• California, Connecticut, Delaware, District of Columbia, New Jersey, New York, Oregon, Washington, Virgin Islands
30 states ban text messaging for all drivers and 26 states have primary enforcement
  • Alaska, Arkansas, California, Colorado, Connecticut, Delaware, District of Columbia, Georgia, Guam, Illinois, Iowa, Kansas, Kentucky, Louisiana, Maryland, Massachusetts, Michigan, Minnesota, Nebraska, New Hampshire, New Jersey, New York, North Carolina, Oregon, Rhode Island, Tennessee, Utah, Virginia, Vermont, Washington, Wisconsin, Wyoming
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Hey iPhone users you have all been "drinking the sauce" and supporting two of the biggest fraudulent marketing scams in US history: AT&T's Coverage Maps and Apple's iPhone Reception!  Users have reported that iPhone 4 can drop 4 or 5 bars when tightly held in a way which covers the black strip in the lower left corner of the metal band.  Apple claims that the formula it uses for calculating signal bars has been wrong for years, and that this is the cause of the iPhone 4's mysterious reception problems.

Apple: "Our formula, in many instances, mistakenly displays 2 more bars than it should for a given signal strength. For example, we sometimes display 4 bars when we should be displaying as few as 2 bars. Users observing a drop of several bars when they grip their iPhone in a certain way are most likely in an area with very weak signal strength, but they don't know it because we are erroneously displaying 4 or 5 bars. Their big drop in bars is because their high bars were never real in the first place."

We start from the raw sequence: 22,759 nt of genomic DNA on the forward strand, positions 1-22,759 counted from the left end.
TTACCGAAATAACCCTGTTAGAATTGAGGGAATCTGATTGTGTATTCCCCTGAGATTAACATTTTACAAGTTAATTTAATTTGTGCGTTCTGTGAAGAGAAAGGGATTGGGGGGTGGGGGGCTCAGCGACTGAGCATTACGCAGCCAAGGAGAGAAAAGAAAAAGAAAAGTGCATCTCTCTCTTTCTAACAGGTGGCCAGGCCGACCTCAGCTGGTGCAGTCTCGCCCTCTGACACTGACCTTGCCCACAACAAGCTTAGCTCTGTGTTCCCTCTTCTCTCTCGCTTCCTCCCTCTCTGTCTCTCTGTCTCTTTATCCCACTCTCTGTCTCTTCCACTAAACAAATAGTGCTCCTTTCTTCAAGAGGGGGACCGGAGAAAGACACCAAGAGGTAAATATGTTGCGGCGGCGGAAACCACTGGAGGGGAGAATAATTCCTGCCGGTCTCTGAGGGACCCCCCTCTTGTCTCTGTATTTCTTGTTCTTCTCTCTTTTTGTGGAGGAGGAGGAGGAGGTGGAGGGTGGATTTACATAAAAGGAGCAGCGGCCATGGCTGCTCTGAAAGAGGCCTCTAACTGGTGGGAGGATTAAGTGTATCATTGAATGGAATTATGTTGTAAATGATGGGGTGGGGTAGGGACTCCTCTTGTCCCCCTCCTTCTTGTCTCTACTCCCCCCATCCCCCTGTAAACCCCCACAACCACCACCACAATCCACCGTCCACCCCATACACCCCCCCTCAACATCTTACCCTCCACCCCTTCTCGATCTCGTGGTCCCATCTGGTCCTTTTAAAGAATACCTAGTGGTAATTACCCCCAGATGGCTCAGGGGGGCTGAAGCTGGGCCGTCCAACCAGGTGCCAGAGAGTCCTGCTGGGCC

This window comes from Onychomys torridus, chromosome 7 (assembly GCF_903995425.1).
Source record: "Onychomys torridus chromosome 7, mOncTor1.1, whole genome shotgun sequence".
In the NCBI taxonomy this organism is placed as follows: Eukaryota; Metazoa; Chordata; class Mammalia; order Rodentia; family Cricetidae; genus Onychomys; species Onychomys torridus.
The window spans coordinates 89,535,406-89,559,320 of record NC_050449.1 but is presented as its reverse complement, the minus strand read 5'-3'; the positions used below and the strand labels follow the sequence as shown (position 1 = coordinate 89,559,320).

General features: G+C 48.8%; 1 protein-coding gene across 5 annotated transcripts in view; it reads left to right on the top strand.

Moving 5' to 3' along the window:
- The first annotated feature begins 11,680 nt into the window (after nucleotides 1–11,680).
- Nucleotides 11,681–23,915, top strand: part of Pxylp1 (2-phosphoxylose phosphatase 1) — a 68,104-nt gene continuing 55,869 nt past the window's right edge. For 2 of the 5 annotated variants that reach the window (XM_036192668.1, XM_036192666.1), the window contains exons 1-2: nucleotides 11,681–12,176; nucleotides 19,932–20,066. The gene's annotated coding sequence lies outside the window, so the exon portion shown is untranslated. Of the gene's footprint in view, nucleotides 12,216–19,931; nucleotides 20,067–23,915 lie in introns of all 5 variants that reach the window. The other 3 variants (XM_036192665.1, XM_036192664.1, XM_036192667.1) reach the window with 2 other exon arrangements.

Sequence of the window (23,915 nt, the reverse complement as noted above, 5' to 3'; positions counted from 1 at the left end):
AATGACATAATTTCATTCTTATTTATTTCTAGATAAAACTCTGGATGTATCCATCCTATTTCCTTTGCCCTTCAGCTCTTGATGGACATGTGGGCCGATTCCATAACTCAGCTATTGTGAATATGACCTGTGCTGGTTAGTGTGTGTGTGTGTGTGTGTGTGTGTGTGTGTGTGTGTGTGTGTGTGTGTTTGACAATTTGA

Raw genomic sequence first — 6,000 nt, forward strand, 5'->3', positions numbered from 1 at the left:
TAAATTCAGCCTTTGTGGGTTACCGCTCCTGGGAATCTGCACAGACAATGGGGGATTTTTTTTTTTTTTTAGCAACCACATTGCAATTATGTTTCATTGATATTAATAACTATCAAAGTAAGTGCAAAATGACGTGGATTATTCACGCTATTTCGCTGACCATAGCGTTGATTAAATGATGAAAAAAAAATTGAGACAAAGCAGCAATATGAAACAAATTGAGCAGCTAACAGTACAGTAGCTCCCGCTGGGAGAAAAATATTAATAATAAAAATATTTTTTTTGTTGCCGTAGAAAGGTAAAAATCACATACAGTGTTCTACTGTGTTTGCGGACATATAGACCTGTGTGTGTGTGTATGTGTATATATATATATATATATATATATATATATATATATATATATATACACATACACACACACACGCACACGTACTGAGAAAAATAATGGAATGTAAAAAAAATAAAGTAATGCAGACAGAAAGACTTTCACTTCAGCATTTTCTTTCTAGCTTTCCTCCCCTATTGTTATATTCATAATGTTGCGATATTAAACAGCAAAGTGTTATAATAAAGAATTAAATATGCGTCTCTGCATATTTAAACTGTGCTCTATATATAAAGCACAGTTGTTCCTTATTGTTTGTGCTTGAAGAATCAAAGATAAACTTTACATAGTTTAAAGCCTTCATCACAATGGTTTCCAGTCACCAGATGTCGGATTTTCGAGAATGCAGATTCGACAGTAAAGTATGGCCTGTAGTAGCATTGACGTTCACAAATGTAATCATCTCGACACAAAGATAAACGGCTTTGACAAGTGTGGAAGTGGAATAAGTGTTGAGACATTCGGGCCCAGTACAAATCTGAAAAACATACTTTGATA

This is very suspicious admission from Apple and prompts more questions for AT&T:
  1. Why was Apple displaying a signal based on their own calculation, instead of yours?
  2. Does this mean Apple should be blamed for dropped calls and network issues? 
  3. Are Apple's antenna designs causing signaling problems for your network? 
  4. Will Verizon have the same iPhone issues if they use the same antenna?
  5. How will changing the display fix the antenna problems? 
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iPhone 4 Gold Bumper
Get Ripped off for $29.95 by Apple when it should be FREE

The media has made a very big deal about the iPhone 4's antenna problems and whether or not a bare-handed grip will cause signal bars to drop. Even if you are the type of person who normally doesn't consider a case for your iPhone, reading all of the reports might give you second thoughts. Here are 10 expensive, free and creative ways that are different from the traditional leather and plastic cases to fix the iPhone 4 external antenna problem. The Apple Bumpers come in six colors for $29 each. Rip-off or not it should be give away for free.